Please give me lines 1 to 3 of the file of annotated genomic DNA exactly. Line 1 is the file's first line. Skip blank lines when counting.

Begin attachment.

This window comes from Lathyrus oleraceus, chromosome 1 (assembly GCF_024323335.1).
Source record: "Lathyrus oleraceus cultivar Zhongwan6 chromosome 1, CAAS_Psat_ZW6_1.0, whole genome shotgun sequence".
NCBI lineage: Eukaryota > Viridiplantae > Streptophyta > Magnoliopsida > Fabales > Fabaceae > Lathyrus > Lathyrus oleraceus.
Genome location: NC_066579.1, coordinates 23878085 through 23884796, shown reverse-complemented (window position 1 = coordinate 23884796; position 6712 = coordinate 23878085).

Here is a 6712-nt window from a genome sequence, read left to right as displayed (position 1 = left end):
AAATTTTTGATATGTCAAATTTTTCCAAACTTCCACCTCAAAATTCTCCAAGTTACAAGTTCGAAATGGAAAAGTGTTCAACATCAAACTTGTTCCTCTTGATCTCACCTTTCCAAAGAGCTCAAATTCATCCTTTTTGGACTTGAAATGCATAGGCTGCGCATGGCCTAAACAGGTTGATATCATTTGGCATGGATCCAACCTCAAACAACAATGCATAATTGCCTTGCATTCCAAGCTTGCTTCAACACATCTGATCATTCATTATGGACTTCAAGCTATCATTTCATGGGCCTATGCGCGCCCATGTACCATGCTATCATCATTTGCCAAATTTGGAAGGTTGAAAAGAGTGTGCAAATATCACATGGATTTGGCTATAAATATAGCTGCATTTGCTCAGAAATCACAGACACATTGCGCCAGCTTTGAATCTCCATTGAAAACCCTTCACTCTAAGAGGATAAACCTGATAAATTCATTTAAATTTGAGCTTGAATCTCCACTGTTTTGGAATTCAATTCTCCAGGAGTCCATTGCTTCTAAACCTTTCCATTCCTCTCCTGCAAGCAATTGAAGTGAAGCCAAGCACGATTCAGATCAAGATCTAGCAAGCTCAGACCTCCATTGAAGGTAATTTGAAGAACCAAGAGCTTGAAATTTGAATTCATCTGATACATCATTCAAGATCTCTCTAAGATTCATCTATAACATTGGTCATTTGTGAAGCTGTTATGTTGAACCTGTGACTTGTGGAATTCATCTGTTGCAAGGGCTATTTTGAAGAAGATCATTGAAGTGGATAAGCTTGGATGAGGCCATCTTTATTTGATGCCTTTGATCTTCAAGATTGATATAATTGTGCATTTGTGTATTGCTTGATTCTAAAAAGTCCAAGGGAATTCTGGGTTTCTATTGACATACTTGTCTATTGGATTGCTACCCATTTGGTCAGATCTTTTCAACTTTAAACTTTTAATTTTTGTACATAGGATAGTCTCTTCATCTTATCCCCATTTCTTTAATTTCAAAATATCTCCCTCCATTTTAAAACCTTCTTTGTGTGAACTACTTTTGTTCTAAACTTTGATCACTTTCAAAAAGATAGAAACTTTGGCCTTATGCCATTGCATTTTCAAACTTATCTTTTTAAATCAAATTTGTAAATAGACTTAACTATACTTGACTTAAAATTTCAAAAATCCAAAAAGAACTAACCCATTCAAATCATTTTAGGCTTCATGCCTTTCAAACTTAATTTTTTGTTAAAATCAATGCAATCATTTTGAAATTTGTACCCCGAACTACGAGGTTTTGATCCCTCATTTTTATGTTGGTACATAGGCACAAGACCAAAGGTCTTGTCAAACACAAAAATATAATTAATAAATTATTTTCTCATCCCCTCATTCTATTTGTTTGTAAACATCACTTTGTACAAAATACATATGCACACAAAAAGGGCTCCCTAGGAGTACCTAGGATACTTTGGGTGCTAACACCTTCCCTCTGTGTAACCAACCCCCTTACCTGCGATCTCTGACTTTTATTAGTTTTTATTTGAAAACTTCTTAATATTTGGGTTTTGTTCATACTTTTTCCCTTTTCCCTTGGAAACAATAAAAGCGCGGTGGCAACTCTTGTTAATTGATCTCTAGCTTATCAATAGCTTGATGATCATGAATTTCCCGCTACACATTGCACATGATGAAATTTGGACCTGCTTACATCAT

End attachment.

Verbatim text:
This window comes from Lathyrus oleraceus, chromosome 1 (assembly GCF_024323335.1).
Source record: "Lathyrus oleraceus cultivar Zhongwan6 chromosome 1, CAAS_Psat_ZW6_1.0, whole genome shotgun sequence".
NCBI lineage: Eukaryota > Viridiplantae > Streptophyta > Magnoliopsida > Fabales > Fabaceae > Lathyrus > Lathyrus oleraceus.